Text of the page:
A controversial pro-government media group has been named as the only recipient from Turkey for Google’s journalism innovation fund.
The Google News Initiative (GNI) was originally launched by the U.S.-based platform “to help journalism thrive in the digital age” and “to inject new ideas into the news industry.” For the first time in its history, GNI Innovation Challenges had included Turkey in the list of countries in its public call last year.
The Demiroren Media Group was named as the only Turkish applicant selected for the program by Google, according to the GNI website that was updated earlier this week. The website stated that Demiroren’s “project seeks to to detect the entities a reader is interested in, and recommend news regarding the same person, company or place they are reading about, in real-time.”
“Keeping the reader on the site will increase ad-revenues while categorizing text data will make indexing easier, both for internal uses and for search engine optimization purposes. Such a service could also be sold as a service to other companies that need to categorize their text data,” the brief statement added.
Google opted to omit the details about its upcoming funding of 108 projects from media outlets in 39 countries this year, including the amount that it planned to pay to Demiroren. The search giant’s earlier statements had said that it will fund selected projects up to $150,000 and will finance up to 70% of the total project cost.
Demiroren Media blasted as partisan, manipulative
Google’s helping hand to a Turkish media outlet, whose critics slam as partisan and manipulative, was widely criticized on media on Feb. 19. Some social media users blasted the “unbelievable” decision over Demiroren media outlets’ recent violations of free speech and basic rights. The news website Haber3, on the other hand, pointed to another type of alleged abuse by Demiroren’s news websites, including their “manipulative and misleading content” aimed at gaming Google’s search engine.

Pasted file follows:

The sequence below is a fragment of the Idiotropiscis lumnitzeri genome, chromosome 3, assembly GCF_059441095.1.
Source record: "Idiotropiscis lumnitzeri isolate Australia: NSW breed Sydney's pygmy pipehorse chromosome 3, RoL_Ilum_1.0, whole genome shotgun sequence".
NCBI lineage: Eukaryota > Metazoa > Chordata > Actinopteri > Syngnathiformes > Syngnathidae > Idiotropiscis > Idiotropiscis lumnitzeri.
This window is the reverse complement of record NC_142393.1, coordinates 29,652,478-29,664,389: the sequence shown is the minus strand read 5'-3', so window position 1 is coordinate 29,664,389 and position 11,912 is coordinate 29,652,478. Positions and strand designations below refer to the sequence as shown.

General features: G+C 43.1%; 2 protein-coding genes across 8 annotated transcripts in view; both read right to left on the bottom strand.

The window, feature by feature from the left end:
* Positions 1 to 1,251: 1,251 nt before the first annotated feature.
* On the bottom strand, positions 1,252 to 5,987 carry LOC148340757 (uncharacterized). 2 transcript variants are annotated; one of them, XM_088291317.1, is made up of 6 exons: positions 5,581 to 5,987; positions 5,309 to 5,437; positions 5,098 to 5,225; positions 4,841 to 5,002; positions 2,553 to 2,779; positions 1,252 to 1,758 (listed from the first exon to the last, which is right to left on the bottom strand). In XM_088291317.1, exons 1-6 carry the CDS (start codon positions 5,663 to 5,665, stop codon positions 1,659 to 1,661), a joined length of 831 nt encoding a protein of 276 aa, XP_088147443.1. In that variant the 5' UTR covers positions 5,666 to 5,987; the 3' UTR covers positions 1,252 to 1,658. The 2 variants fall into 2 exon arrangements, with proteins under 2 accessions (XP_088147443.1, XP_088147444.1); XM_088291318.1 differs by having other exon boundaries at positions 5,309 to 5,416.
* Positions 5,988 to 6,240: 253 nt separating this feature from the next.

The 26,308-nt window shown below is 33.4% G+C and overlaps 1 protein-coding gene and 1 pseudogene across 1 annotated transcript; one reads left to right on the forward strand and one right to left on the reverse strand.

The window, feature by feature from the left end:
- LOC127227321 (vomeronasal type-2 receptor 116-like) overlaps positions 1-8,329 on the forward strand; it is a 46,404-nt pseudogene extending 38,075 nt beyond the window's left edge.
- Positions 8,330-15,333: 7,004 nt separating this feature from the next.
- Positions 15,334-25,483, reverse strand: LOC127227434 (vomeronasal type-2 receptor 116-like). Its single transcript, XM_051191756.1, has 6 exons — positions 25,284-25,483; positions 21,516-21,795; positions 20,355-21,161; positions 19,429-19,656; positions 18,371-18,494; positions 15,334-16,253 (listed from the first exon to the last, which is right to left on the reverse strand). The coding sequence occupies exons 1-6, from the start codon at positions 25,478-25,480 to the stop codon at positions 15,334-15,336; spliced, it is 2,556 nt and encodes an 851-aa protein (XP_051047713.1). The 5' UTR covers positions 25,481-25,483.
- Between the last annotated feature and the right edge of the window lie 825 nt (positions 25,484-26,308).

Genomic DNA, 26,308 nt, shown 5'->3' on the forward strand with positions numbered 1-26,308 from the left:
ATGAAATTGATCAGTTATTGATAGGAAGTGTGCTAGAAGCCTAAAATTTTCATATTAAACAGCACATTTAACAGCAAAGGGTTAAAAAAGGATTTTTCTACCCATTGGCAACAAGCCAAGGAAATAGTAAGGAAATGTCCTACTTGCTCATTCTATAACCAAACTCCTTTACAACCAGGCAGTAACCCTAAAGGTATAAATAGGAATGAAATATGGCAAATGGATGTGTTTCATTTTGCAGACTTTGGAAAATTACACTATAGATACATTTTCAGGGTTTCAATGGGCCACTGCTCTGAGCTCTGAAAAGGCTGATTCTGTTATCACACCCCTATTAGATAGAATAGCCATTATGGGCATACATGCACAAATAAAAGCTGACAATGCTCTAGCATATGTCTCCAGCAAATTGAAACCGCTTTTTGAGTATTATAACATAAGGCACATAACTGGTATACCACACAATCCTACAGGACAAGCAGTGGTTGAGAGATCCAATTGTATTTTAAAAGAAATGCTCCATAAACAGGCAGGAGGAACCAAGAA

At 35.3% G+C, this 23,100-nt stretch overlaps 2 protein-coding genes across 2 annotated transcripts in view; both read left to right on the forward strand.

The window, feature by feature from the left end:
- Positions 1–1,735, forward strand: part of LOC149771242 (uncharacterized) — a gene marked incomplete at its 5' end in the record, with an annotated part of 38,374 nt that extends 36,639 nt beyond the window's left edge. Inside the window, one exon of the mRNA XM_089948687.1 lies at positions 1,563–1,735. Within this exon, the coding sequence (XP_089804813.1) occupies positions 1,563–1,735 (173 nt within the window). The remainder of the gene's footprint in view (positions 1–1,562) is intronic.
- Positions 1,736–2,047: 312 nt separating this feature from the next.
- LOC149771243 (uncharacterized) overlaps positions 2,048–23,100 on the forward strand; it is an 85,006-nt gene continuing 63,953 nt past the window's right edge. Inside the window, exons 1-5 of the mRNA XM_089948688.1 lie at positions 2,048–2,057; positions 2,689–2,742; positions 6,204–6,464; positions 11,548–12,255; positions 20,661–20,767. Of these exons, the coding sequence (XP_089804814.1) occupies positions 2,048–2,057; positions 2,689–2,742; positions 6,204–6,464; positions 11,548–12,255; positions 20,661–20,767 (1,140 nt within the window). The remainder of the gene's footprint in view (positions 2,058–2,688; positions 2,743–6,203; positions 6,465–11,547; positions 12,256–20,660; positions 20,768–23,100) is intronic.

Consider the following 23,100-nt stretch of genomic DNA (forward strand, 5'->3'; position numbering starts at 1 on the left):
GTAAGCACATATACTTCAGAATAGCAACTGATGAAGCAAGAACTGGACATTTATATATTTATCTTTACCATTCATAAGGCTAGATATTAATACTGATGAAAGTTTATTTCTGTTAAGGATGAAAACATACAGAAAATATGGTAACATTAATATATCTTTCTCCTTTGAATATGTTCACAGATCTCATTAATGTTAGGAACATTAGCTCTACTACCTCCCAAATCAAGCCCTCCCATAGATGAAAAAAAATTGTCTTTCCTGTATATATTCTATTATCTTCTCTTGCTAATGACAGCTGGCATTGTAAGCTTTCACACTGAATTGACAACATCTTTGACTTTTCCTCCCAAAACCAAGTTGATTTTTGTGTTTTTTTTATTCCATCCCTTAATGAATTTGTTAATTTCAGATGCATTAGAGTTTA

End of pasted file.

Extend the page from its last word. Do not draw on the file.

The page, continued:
Demiroren’s flagship newspaper, Hurriyet, had fired 45 of its unionized employees, including several senior journalists, in October 2019. Vahap Munyar, Hurriyet’s editor-in-chief, had resigned in protest over the firings, which were ordered by the newspaper’s board of directors outside of his knowledge. The fired journalists had then sued their former employer for not paying their legally-sanctioned severance fees. The case continues.
‘Openly supporting’ Erdogan’s ruling AKP
The Demiroren Group purchased all the media assets of the Dogan Group for $916 million in March 2018. It is currently the largest media group in Turkey. The company’s shares are entirely owned by the Demiroren Family, “which openly supports” Turkey’s ruling Justice and Development Party (AKP), according to Reporters’ Without Borders.
The family has apparently close ties with Turkish President Tayyip Erdogan. The recordings of alleged phone conversations between the founder of the Demiroren Group and Erdogan were leaked in May 2014, in which the then-Prime Minister scolds Demiroren for a news story, asking for those responsible to be fired. Dozens of journalists have been fired by Demiroren since then.
According to the International Press Institute (IPI), the freedom of the press in Turkey has been continuing on in its downward spiral in 2019, although the country was already near the bottom of the global press freedom indexes.